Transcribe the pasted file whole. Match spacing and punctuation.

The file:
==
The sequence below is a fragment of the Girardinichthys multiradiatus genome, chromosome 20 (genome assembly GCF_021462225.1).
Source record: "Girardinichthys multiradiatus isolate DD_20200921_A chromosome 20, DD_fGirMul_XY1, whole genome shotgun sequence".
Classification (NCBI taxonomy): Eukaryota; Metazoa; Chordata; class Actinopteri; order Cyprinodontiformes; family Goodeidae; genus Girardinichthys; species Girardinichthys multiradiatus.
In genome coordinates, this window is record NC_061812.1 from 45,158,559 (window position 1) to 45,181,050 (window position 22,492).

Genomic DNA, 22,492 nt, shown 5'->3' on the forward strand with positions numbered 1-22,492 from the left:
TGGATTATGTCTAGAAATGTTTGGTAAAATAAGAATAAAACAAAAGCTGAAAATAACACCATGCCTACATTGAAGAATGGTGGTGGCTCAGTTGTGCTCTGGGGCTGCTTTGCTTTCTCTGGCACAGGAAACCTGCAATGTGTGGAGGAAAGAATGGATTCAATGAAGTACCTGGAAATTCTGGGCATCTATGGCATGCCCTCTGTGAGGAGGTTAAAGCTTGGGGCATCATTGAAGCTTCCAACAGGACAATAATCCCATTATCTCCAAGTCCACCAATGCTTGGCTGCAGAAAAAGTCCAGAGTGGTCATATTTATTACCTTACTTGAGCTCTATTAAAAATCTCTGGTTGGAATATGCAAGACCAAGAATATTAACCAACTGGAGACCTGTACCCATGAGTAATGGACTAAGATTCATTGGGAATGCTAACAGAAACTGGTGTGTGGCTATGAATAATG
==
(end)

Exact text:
The sequence below is a fragment of the Girardinichthys multiradiatus genome, chromosome 20 (genome assembly GCF_021462225.1).
Source record: "Girardinichthys multiradiatus isolate DD_20200921_A chromosome 20, DD_fGirMul_XY1, whole genome shotgun sequence".
Classification (NCBI taxonomy): Eukaryota; Metazoa; Chordata; class Actinopteri; order Cyprinodontiformes; family Goodeidae; genus Girardinichthys; species Girardinichthys multiradiatus.
In genome coordinates, this window is record NC_061812.1 from 45,158,559 (window position 1) to 45,181,050 (window position 22,492).

Genomic DNA, 22,492 nt, shown 5'->3' on the forward strand with positions numbered 1-22,492 from the left:
TGGATTATGTCTAGAAATGTTTGGTAAAATAAGAATAAAACAAAAGCTGAAAATAACACCATGCCTACATTGAAGAATGGTGGTGGCTCAGTTGTGCTCTGGGGCTGCTTTGCTTTCTCTGGCACAGGAAACCTGCAATGTGTGGAGGAAAGAATGGATTCAATGAAGTACCTGGAAATTCTGGGCATCTATGGCATGCCCTCTGTGAGGAGGTTAAAGCTTGGGGCATCATTGAAGCTTCCAACAGGACAATAATCCCATTATCTCCAAGTCCACCAATGCTTGGCTGCAGAAAAAGTCCAGAGTGGTCATATTTATTACCTTACTTGAGCTCTATTAAAAATCTCTGGTTGGAATATGCAAGACCAAGAATATTAACCAACTGGAGACCTGTACCCATGAGTAATGGACTAAGATTCATTGGGAATGCTAACAGAAACTGGTGTGTGGCTATGAATAATG